Genetic alterations help guide treatment of a high-risk leukemia

Memphis, Tennessee, January 23, 2017

Tanja A. Gruber, MD, PhD, with patient

Tanja A. Gruber, MD, PhD, an associate member of the Oncology Department, with a St. Jude patient diagnosed with Acute megakaryoblastic leukemia (AMKL).

Some children with leukemia still face long odds of being cured. In fact, survival rates are only 14-34% for certain children with a high-risk form called acute megakaryoblastic leukemia (AMKL).

Researchers recently found three genetic changes that can help identify AMKL patients most likely to benefit from blood stem cell transplants. St. Jude Children’s Research Hospital led the international effort.

The study was the largest yet to search the human genome for genetic changes that cause AMKL. The study included 89 AMKL patients without Down syndrome who were treated at medical centers in the U.S., Europe and Asia.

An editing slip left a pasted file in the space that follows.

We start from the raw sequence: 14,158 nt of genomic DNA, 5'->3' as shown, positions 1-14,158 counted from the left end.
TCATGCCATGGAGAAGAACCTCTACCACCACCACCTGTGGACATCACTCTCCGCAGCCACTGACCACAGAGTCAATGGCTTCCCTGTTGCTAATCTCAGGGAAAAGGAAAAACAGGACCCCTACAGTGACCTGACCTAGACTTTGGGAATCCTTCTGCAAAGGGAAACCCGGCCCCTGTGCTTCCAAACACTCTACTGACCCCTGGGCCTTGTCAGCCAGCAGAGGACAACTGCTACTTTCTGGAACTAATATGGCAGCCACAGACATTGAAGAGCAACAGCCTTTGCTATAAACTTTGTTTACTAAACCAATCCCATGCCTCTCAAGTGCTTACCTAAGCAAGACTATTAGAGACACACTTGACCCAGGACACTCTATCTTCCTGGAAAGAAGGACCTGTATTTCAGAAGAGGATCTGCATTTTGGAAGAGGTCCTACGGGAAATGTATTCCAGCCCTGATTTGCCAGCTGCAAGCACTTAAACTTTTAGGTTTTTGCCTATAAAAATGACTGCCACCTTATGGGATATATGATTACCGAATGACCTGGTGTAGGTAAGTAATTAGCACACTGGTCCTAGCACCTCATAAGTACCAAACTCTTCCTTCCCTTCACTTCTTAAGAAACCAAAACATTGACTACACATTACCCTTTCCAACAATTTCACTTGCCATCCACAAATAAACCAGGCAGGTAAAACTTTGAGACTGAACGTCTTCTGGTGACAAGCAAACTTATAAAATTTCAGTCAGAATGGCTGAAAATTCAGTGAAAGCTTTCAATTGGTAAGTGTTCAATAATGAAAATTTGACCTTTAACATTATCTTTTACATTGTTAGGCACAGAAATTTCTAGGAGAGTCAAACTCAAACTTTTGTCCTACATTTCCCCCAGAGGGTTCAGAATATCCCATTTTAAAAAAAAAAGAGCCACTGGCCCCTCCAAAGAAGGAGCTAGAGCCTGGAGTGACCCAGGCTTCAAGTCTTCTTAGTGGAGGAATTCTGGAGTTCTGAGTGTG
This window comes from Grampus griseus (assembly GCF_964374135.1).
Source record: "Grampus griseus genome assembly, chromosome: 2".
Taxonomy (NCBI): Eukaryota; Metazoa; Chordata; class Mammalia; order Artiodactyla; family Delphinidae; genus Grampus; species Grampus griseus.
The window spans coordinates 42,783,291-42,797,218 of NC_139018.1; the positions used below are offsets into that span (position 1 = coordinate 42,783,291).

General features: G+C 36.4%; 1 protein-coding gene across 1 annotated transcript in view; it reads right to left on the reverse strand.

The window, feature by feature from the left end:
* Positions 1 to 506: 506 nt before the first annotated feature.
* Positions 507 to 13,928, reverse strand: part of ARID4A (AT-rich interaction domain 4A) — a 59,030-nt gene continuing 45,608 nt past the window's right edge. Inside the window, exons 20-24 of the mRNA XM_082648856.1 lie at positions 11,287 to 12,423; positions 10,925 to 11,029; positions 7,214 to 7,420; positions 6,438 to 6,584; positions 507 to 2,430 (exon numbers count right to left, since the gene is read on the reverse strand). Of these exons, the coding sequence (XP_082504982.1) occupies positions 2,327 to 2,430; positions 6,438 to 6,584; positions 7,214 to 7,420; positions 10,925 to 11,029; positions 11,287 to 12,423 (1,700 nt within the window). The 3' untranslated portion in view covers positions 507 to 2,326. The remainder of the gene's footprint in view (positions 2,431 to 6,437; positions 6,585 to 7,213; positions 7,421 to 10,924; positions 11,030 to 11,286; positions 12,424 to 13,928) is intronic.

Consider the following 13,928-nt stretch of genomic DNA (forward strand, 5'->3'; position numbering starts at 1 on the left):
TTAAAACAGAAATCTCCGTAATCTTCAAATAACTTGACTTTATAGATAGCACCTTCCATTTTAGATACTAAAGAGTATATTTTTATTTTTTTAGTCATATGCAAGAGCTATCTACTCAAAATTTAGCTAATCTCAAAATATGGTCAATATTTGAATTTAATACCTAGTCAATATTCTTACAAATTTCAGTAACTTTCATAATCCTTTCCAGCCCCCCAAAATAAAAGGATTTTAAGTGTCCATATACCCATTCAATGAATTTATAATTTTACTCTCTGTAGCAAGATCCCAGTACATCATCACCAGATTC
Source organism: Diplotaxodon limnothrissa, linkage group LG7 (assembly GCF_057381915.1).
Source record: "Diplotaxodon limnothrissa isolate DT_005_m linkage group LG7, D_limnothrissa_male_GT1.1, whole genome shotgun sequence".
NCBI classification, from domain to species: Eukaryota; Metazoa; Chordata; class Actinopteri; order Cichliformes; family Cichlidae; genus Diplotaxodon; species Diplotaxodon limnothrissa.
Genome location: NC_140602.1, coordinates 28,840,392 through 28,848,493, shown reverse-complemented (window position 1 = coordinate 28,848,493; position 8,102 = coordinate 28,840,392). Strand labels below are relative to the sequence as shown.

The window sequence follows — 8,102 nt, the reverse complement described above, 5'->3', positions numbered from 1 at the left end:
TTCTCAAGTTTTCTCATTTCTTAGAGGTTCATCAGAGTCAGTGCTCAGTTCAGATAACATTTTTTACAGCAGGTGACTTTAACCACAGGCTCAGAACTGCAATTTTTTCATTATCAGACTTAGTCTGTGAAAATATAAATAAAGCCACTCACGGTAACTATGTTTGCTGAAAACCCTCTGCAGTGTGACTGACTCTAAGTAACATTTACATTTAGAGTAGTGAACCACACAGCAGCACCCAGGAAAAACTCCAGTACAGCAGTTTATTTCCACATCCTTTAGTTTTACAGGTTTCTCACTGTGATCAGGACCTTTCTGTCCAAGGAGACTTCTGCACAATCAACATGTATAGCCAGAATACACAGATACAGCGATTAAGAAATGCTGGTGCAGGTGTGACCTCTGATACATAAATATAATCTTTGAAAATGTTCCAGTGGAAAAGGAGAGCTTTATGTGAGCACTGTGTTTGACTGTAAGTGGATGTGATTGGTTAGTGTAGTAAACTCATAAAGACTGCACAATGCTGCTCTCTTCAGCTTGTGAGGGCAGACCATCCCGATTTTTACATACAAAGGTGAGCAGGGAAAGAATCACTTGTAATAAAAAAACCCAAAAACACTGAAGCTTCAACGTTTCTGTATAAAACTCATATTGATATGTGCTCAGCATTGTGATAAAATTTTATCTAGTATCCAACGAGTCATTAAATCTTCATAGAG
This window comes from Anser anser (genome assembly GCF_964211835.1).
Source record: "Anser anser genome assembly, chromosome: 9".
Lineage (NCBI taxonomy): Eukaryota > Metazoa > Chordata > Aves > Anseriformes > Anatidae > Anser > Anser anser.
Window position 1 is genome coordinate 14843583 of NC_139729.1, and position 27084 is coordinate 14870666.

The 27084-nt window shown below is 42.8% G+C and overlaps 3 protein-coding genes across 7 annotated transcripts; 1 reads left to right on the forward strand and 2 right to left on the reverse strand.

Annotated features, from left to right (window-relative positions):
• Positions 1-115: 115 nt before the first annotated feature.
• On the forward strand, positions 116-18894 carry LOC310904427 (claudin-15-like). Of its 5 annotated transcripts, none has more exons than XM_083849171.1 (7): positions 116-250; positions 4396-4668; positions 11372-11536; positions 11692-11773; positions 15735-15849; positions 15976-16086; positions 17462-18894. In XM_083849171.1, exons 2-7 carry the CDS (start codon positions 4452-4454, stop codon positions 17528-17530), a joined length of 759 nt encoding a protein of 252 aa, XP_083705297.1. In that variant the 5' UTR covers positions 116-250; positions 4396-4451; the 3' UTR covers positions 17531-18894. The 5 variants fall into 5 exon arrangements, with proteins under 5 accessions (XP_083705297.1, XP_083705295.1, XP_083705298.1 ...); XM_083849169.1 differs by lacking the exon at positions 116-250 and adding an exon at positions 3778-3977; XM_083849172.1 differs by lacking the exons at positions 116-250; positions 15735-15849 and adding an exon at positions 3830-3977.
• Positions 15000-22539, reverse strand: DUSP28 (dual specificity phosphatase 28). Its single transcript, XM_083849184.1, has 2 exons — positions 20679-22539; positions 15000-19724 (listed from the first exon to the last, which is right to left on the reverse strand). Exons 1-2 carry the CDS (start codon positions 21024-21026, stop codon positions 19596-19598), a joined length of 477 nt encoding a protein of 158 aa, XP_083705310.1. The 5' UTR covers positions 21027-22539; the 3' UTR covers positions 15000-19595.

Based on the findings, researchers suggest testing all new pediatric AMKL patients for these genetic changes. St. Jude has adopted the recommendations.

“These genetic alterations will improve tailored therapy by helping us better identify which patients need to undergo allogeneic stem cell transplant in first remission and which do not,” said Tanja Gruber, MD, PhD, of the St. Jude Department of Oncology.

The research appeared in the scientific journal Nature Genetics.

Read the news release.

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